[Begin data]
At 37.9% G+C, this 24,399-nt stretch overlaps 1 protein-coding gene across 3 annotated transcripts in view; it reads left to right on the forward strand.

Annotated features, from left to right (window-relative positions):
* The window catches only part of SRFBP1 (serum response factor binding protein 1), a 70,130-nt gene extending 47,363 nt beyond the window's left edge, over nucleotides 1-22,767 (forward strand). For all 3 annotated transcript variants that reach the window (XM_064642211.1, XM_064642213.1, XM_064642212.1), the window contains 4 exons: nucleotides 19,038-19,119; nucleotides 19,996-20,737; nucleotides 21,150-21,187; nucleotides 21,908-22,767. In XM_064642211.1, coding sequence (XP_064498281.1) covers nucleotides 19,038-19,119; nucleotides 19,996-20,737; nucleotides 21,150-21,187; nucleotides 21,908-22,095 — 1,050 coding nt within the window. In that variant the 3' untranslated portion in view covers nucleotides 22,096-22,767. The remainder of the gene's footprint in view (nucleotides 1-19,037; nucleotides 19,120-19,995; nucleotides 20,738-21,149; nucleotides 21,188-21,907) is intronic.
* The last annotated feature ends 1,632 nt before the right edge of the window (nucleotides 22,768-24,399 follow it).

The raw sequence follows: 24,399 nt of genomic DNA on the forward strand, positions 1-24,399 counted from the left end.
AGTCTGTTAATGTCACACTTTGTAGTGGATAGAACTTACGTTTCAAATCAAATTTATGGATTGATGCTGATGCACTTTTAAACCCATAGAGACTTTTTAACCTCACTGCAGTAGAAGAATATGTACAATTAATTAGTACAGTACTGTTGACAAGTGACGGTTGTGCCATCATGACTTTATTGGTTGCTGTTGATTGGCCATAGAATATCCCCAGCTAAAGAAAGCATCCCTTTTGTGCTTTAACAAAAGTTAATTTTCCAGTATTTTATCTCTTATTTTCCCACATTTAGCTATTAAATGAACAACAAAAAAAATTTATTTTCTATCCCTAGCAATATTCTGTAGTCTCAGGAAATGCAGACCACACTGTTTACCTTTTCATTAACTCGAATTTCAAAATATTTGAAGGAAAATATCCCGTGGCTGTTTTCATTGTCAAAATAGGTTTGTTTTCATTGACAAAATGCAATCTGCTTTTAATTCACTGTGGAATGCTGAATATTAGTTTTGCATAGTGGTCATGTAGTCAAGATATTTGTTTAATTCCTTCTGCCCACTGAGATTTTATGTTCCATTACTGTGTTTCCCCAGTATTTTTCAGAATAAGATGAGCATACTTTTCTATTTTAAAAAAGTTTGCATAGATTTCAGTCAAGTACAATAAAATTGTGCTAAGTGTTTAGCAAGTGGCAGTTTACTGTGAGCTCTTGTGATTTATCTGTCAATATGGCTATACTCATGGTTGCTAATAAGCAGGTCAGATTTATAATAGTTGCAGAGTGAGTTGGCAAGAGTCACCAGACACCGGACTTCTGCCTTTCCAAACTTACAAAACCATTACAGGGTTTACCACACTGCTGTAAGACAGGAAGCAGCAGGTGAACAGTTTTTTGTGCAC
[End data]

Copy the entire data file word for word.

At 37.9% G+C, this 24,399-nt stretch overlaps 1 protein-coding gene across 3 annotated transcripts in view; it reads left to right on the forward strand.

Annotated features, from left to right (window-relative positions):
* The window catches only part of SRFBP1 (serum response factor binding protein 1), a 70,130-nt gene extending 47,363 nt beyond the window's left edge, over nucleotides 1-22,767 (forward strand). For all 3 annotated transcript variants that reach the window (XM_064642211.1, XM_064642213.1, XM_064642212.1), the window contains 4 exons: nucleotides 19,038-19,119; nucleotides 19,996-20,737; nucleotides 21,150-21,187; nucleotides 21,908-22,767. In XM_064642211.1, coding sequence (XP_064498281.1) covers nucleotides 19,038-19,119; nucleotides 19,996-20,737; nucleotides 21,150-21,187; nucleotides 21,908-22,095 — 1,050 coding nt within the window. In that variant the 3' untranslated portion in view covers nucleotides 22,096-22,767. The remainder of the gene's footprint in view (nucleotides 1-19,037; nucleotides 19,120-19,995; nucleotides 20,738-21,149; nucleotides 21,188-21,907) is intronic.
* The last annotated feature ends 1,632 nt before the right edge of the window (nucleotides 22,768-24,399 follow it).

The raw sequence follows: 24,399 nt of genomic DNA on the forward strand, positions 1-24,399 counted from the left end.
AGTCTGTTAATGTCACACTTTGTAGTGGATAGAACTTACGTTTCAAATCAAATTTATGGATTGATGCTGATGCACTTTTAAACCCATAGAGACTTTTTAACCTCACTGCAGTAGAAGAATATGTACAATTAATTAGTACAGTACTGTTGACAAGTGACGGTTGTGCCATCATGACTTTATTGGTTGCTGTTGATTGGCCATAGAATATCCCCAGCTAAAGAAAGCATCCCTTTTGTGCTTTAACAAAAGTTAATTTTCCAGTATTTTATCTCTTATTTTCCCACATTTAGCTATTAAATGAACAACAAAAAAAATTTATTTTCTATCCCTAGCAATATTCTGTAGTCTCAGGAAATGCAGACCACACTGTTTACCTTTTCATTAACTCGAATTTCAAAATATTTGAAGGAAAATATCCCGTGGCTGTTTTCATTGTCAAAATAGGTTTGTTTTCATTGACAAAATGCAATCTGCTTTTAATTCACTGTGGAATGCTGAATATTAGTTTTGCATAGTGGTCATGTAGTCAAGATATTTGTTTAATTCCTTCTGCCCACTGAGATTTTATGTTCCATTACTGTGTTTCCCCAGTATTTTTCAGAATAAGATGAGCATACTTTTCTATTTTAAAAAAGTTTGCATAGATTTCAGTCAAGTACAATAAAATTGTGCTAAGTGTTTAGCAAGTGGCAGTTTACTGTGAGCTCTTGTGATTTATCTGTCAATATGGCTATACTCATGGTTGCTAATAAGCAGGTCAGATTTATAATAGTTGCAGAGTGAGTTGGCAAGAGTCACCAGACACCGGACTTCTGCCTTTCCAAACTTACAAAACCATTACAGGGTTTACCACACTGCTGTAAGACAGGAAGCAGCAGGTGAACAGTTTTTTGTGCAC